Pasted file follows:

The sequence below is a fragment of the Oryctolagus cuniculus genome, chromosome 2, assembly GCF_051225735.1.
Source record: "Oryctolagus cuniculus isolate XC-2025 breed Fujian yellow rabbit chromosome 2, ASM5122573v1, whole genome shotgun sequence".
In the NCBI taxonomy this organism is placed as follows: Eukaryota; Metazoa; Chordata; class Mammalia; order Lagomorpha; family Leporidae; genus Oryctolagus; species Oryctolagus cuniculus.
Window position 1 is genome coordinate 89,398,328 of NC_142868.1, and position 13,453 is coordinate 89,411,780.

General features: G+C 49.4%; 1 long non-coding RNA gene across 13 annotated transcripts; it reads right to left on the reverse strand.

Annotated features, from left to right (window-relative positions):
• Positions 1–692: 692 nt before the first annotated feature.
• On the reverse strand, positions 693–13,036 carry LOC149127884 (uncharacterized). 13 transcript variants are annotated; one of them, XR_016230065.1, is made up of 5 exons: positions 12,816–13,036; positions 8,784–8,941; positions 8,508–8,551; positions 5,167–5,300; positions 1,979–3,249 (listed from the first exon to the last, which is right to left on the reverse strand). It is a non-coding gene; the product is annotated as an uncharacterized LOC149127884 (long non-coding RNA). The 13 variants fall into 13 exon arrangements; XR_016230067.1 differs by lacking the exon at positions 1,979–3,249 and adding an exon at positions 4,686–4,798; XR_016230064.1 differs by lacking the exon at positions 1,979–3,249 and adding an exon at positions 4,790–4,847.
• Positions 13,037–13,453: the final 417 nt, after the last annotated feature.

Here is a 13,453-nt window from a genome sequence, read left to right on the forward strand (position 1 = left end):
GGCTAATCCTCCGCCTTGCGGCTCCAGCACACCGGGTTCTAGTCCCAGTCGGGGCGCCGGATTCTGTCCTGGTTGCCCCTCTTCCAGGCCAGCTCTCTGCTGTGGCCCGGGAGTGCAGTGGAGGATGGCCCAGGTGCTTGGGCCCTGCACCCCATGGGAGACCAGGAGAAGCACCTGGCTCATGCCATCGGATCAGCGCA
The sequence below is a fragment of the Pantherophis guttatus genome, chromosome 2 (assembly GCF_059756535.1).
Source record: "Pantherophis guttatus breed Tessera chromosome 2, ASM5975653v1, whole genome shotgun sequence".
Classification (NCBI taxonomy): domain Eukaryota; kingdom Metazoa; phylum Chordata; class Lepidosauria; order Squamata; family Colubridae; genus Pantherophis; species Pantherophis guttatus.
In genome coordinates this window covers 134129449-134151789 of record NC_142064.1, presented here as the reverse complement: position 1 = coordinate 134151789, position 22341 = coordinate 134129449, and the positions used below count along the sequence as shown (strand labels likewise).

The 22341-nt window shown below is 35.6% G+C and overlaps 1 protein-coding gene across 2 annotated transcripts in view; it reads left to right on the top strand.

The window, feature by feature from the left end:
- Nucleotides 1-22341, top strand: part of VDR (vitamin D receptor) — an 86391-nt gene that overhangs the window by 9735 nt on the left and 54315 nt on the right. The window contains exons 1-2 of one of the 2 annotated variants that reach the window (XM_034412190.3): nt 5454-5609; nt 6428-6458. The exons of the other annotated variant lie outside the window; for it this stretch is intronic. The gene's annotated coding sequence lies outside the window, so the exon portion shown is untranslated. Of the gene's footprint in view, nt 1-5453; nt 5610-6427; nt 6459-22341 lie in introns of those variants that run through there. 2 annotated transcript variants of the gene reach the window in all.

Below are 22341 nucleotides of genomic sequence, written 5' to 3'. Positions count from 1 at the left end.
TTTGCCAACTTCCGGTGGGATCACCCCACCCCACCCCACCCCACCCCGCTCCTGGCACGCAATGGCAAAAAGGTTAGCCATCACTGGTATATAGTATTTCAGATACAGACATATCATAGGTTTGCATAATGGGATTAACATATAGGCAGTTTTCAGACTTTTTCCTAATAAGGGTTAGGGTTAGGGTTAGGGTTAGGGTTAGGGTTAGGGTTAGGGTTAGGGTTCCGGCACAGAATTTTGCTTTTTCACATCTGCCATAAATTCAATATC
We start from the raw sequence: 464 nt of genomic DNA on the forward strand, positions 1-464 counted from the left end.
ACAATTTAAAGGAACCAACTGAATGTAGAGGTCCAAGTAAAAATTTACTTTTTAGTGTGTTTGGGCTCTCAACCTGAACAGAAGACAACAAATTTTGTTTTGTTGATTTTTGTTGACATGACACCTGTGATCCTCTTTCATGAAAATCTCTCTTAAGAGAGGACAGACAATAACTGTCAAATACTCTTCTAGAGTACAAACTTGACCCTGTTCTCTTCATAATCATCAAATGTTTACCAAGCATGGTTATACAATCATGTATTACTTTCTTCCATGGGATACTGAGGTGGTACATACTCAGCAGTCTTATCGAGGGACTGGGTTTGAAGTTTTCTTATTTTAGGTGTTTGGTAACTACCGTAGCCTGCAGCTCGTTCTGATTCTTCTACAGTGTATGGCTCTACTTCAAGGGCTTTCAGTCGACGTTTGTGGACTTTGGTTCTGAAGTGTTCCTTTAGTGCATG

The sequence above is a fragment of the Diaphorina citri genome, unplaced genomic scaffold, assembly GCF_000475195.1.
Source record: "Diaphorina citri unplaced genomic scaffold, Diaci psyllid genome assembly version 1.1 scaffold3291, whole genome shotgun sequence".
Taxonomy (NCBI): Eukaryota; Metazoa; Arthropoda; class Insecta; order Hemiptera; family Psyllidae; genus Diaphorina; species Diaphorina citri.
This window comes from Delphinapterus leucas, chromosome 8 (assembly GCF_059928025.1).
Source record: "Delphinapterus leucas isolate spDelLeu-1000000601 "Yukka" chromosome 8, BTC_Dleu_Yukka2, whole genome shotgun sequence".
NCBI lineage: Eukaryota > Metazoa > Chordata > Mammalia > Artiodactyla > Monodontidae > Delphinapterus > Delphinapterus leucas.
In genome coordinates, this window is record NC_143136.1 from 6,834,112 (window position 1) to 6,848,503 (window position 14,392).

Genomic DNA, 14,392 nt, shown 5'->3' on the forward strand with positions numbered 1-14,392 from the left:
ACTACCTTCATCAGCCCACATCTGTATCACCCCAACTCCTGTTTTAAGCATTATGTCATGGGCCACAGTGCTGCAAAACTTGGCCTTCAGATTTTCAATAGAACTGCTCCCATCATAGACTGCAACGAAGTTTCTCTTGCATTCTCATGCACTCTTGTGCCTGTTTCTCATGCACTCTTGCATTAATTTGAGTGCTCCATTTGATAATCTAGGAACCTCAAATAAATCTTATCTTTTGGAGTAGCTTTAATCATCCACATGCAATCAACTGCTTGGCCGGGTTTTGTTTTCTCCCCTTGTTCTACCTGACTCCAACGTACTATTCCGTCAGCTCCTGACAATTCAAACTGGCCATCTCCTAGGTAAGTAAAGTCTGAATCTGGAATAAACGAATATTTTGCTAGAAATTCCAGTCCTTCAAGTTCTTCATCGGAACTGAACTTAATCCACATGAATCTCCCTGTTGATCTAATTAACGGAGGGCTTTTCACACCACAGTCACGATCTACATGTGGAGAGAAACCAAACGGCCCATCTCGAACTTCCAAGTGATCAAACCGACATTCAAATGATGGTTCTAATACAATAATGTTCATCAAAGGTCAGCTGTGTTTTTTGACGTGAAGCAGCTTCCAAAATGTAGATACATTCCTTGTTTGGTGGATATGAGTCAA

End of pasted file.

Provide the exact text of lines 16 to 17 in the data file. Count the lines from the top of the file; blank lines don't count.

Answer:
The 22341-nt window shown below is 35.6% G+C and overlaps 1 protein-coding gene across 2 annotated transcripts in view; it reads left to right on the top strand.

The window, feature by feature from the left end: